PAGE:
The Re-enactors Tale
                                 By Roy Rawlinson


You ask me Sir "Why dress like this?

Play soldiers for a while"

And there's that look, upon your face,

The gentle mocking smile

Please, take a seat and listen Sir,

To what I have to say.

It won't take long to let you know

My reasons, on this day

For I dear Sir, am surely blessed

With knowing that my kin

Did come right here, this very place,

When war, it did begin.

They came to fight, for what was right,

To answer, that great call.

To stand in line, with head held high,

And pray they would not fall.

So fearful then, these men of ours,

As they did charge in line,

Through fields of lead, and soil, turned red,

Their valour, so divine.

So many fell, right here to stay,

As battle raged above.

Their memories etched in this ground,

Their souls to God's Sweet Love.

They gave their all, right `cross this land,

So you, and I, could be.

Not special men, just normal folk,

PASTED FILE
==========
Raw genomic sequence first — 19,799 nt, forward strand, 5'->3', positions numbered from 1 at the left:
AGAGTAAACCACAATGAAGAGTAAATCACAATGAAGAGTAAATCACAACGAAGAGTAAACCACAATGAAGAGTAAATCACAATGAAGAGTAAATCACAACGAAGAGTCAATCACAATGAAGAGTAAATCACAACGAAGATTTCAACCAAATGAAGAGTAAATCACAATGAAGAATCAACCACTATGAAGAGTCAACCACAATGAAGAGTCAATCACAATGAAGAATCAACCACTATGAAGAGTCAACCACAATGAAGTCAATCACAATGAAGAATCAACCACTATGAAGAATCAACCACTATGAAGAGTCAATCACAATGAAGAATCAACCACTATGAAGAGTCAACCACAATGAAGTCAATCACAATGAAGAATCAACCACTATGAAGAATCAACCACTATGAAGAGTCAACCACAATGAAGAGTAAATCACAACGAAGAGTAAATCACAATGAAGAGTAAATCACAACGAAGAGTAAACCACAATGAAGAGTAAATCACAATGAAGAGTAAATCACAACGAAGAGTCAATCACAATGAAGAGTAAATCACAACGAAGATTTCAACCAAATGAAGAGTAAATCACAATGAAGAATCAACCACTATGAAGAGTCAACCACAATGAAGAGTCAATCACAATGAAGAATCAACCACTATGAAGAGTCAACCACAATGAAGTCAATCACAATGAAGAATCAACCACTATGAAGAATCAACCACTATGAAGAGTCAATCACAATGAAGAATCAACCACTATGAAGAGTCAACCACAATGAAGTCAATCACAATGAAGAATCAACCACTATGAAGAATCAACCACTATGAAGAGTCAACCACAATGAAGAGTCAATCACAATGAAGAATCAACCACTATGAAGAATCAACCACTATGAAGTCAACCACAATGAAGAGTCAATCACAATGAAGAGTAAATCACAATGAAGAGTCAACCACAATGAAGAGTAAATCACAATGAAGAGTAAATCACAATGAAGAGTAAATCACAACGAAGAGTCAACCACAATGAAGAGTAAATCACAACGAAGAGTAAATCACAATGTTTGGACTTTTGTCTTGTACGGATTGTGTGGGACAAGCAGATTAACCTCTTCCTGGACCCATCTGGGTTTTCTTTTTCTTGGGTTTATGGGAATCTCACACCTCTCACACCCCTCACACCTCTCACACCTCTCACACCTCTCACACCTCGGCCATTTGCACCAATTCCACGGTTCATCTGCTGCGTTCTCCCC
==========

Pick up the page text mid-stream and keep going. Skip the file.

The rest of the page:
So much like you, and me.

Yes, here they came, that time you know,

To make the sacrifice,

For they did stand and die my friend.

Snuffed out, in just a trice.

So now, we come to honour them.

Their names now carved in gold.

These mortal men, for evermore

Their story must be told.

We wear their clothes, and live their life,

As it was in time long gone.

To re-create what happened then,

Their story, to live on.

So mock us not, my friend I say,

As you, stroll through our camp.

But spend some time, to talk to us,

By smoky old time lamp.

For when night falls, we all do feel,

Their spirit, all around.

Then we're as one, all brothers here,

Upon this fateful ground.

I beg you stay, until the dawn,

As light does slowly creep.

To see the mist, so gently rise,

As children, from their sleep.

To feel the presence, in this place,

Of men, now in hereafter.

Then you will know, why I, dear Sir,

Became a re-enactor.


This poem is dedicated to two ladies who have given me great support, love and encouragement with my work.  Both of these dear ladies actively participate in re-enactments, and I love them both dearly.  Their names are Marilyn  L. Cook and Annette Wetzel. 
Thank you ladies, without you I would still be
in the dark. 
Roy Rawlinson  November 21st 1999.